Ed Miliband and David Cameron have traded blows over Syria for the first time since the prime minister was defeated in the Commons last week.
Cameron appeared to be struggling to control his anger at several points during the exchange and refused to look Miliband in the eyes, even though it has been days since the bad tempered debate in which MPs ruled out any British involvement in a military strike.
Immediately after the session ended, Miliband tweeted: "Last week’s vote was not about Britain shirking its global responsibilities, but about preventing a rush to war."
The tone and content of the message suggest Labour has been stung by some of the debate which followed Thursday's vote and that there may be nerves among Miliband's inner circle about how he will be perceived at the end of the long international debate on a Syrian intervention.
Three times the Labour leader insisted that "revulsion" against the use of chemical weapons was shared on all sides of the House, to a background murmur of disapproval from Tory MPs.
"The House has addressed this issue so far in a calm and measured way and we should continue to do that," Miliband said as the heckles escalated.
After a series of subdued questions on diplomatic and humanitarian initiatives, Miliband said: "Does he accept that there remains support across country for UK taking every diplomatic, political and humanitarian effort to help the Syrian people?
"Last week's vote was not about Britain shirking its responsibilities. It was about the rush to war."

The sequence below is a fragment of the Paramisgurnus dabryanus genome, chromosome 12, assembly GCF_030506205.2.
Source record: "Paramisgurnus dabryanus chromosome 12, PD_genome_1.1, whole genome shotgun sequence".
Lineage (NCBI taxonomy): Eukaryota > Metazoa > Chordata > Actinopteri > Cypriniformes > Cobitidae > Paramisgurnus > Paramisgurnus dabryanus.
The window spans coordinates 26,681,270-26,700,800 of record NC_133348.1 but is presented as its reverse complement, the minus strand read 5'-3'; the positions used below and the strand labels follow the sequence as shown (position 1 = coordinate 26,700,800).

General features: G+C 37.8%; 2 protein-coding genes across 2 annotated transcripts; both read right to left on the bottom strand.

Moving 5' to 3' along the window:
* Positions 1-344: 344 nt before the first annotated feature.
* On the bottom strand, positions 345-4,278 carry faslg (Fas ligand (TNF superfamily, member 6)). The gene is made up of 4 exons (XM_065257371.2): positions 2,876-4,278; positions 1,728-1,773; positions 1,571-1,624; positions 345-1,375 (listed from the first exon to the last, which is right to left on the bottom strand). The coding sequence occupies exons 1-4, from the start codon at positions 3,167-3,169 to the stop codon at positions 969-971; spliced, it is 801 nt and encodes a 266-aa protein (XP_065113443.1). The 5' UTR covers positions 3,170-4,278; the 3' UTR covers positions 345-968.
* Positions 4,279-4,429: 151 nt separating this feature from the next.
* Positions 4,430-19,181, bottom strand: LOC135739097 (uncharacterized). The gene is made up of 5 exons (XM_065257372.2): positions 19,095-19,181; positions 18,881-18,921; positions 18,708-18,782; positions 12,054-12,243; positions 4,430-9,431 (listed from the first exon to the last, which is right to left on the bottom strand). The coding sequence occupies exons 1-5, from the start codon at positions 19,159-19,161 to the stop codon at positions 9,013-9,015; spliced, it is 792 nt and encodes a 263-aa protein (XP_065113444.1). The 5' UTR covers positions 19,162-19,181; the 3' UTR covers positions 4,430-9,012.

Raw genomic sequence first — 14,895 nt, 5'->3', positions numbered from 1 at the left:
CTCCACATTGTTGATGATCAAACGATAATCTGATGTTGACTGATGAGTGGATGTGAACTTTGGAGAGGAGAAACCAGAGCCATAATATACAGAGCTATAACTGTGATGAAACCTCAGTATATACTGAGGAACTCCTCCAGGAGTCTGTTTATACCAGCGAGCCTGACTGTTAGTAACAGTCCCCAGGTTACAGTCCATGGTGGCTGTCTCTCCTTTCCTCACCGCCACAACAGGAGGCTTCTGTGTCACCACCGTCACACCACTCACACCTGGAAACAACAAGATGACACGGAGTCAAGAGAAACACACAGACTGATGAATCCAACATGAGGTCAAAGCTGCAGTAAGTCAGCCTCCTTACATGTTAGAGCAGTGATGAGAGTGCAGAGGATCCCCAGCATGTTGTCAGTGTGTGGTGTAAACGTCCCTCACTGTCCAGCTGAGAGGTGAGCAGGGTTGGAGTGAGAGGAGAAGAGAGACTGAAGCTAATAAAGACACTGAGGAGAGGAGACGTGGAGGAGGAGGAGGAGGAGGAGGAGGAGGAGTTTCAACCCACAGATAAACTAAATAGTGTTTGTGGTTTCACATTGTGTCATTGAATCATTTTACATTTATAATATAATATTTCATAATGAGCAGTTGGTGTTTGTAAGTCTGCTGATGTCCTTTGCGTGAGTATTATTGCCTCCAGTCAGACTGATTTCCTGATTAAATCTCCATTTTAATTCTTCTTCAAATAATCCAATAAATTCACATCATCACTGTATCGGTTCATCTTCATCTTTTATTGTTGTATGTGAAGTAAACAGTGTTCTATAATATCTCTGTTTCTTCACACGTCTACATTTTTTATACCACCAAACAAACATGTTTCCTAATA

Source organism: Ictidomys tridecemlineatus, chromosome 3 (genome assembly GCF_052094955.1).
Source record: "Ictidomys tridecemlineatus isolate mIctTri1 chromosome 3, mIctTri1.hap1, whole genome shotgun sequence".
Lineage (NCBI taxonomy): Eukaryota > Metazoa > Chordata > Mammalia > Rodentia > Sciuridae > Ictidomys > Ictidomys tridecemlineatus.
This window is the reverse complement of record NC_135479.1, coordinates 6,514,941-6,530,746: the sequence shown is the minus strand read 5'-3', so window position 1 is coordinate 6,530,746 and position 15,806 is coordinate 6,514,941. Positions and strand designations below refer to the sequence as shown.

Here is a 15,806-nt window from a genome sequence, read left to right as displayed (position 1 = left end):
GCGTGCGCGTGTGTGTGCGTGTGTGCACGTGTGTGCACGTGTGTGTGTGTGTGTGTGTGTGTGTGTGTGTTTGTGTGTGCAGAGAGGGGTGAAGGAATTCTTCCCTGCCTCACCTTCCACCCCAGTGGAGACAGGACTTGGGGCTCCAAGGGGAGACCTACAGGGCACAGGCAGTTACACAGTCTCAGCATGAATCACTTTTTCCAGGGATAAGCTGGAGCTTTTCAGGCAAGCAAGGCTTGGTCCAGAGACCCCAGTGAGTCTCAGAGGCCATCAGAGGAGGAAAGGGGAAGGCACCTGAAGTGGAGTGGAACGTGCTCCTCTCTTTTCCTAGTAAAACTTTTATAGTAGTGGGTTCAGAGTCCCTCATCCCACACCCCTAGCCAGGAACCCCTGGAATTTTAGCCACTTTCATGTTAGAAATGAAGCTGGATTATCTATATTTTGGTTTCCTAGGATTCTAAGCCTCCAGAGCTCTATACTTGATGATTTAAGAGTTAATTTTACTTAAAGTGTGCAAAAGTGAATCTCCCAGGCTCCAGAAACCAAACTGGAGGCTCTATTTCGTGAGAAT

Cameron replied: "I agree we must use everything we have in our power to bring to bear. My only regret of last week was I don't think it was necessary to divide the House on a vote which could have led to a vote but he thought it was."
The exchange had none of the theatre of usual PMQs exchanges, but seemed to suggest that relations between the two men may have been permanently poisoned by the Labour leader's manoeuvres during last week's debate.
Several Labour MPs, including former foreign secretary Jack Straw and perennial backbench troublemaker Jeremy Corbyn, called on the government to push for Iranian inclusion in negotiations – a move which would be strongly opposed by Washington.
Cameron resisted the move, saying: "If we believe there's some magical key to the Syrian conflict by adopting a different posture towards Iran it won't be the right decision."
This week's G20 meeting St Petersburg will see world leaders enter into bilateral discussions on Syria, but it will not be addressed in the main talks.